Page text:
ANNAPOLIS – Legislation enabling the County Commissioners and/or the Ocean City Mayor and Council to provide tax credits to two landmark amusement parks in the resort faced with soaring property tax assessments cruised through both the House and Senate last week, tossing the decision to provide relief back in the court of local lawmakers.
Both the House of Delegates and the Senate last week approved enabling legislation that would allow local governing bodies, in this case the County Commissioners and/or the Ocean City Mayor and Council to provide tax credits to certain elements of the Trimper’s Rides amusement park at the foot of the Boardwalk in the resort. Just a few days later, the two chambers approved similar legislation for the Jolly Roger parks on both the Sinepuxent Pier and the vast location on 30th Street.
Faced with soaring property tax assessments, which rose a staggering 163-percent in the three years since the last reassessment, Trimper’s officials said last year they could be forced to close all or parts of the historic park if some relief could not be afforded. The announcement touched off a wave of emotion from long-time visitors and residents alike, many of whom have visited the historic park for generations, and prompted local and state officials to explore ways to relieve the company’s onerous tax burden or find an alternative solution to saving the park.
Several ideas were bandied about including a historic designation for the park, but after careful consideration, local officials opted to find a way to offer special tax credits to the park in the future. Before local officials could grant tax credits to Trimper’s, however, they needed a change in existing state law to enable the provision.
At the request of the county commissioners and the Ocean City Council, Delegates James Mathias and Norm Conway introduced the enabling legislation in the House and Senator Lowell Stoltzfus introduced sister legislation in the Senate. Last week, the House unanimously approved House Bill 1151 by a vote of 136-0. Three days later, the Senate approved its version of the bill by a vote of 45-1.
The bills will now go before the governor for final approval, which is expected given the overwhelming support for the twin bills on both sides of the aisle. O’Malley toured Trimper’s last summer with family members and vowed to work toward a solution to save the park.
Mathias said this week he was happy with the result and hoped the local governing bodies use it to work toward a solution for Trimper’s.
“I’m very pleased with the result,” he said. “All of those letters, phone calls and emails – all of those efforts – are reflected in the happy ending in terms of the legislation. The thing to remember is this is enabling legislation and the onus now falls back on the commissioners and the council to see this through.”
Pointing out Trimper’s is not the only historic Ocean City amusement park threatened with extinction over soaring property taxes, Buddy Jenkins, who owns and operates the Jolly Roger parks on the Sinepuxent Pier and at 30th Street, came before the commissioners and the Ocean City Council seeking similar relief and the elected bodies agreed to request similar legislation on his behalf.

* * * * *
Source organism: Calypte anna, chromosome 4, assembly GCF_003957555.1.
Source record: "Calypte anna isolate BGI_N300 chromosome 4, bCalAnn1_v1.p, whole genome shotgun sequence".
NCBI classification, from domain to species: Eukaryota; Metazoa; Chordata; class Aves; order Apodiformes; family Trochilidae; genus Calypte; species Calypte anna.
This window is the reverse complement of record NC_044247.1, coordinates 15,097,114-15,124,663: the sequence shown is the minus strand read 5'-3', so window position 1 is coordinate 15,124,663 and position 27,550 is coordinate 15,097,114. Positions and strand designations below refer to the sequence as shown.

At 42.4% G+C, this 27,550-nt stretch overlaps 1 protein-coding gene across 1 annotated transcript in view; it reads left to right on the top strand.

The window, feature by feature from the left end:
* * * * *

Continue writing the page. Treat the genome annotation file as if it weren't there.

Although the language is different in the Jolly Roger’s bills and the circumstances are not quite the same, the intent is the same and state lawmakers overwhelmingly approved similar enabling legislation for the parks last week. House Bill 1572 was passed by a vote of 137-0, while the sister Senate Bill 999 was approved by a vote of 46-1. Essentially, the two pieces of enabling legislation allow the county and the municipality to offer similar tax credits.
Mathias said this week existing state law already included a provision for local governments to provide tax credits to the amusement park on the pier and the bill passed by the House last year extended the provision to the roughly 30-acre site on 30th Street.
“The amusement pier already had that consideration under state law,” he said. “Somebody preceding me had already done that. I’m not sure when that happened or who did it, but it was already in place for the pier. This only extends the same consideration to the park on 30th Street.”
The approval of the enabling legislation for both Trimper’s and Jolly Roger’s puts the onus back on the county and/or the municipality to actually provide the tax credits for the parks. The local governing bodies will ultimately decide how much to grant and how long to grant it in what will likely be a complex and deliberate debate.
Given that the two elected bodies have tacitly expressed their approval by requesting the enabling bills be introduced, there appears to be a will to follow through with the tax credits, although it could be difficult in what is expected to be a difficult budget year. Commissioner Louise Gulyas, who represents Ocean City, said yesterday saving both parks is paramount.
“I’m very concerned about keeping those amusement parks,” she said. “They are vital to the future of the town and their historic value – particularly Trimper’s – Is so important. The same goes for Jolly Roger, both at the pier and further up town. The alternatives could be a nightmare.”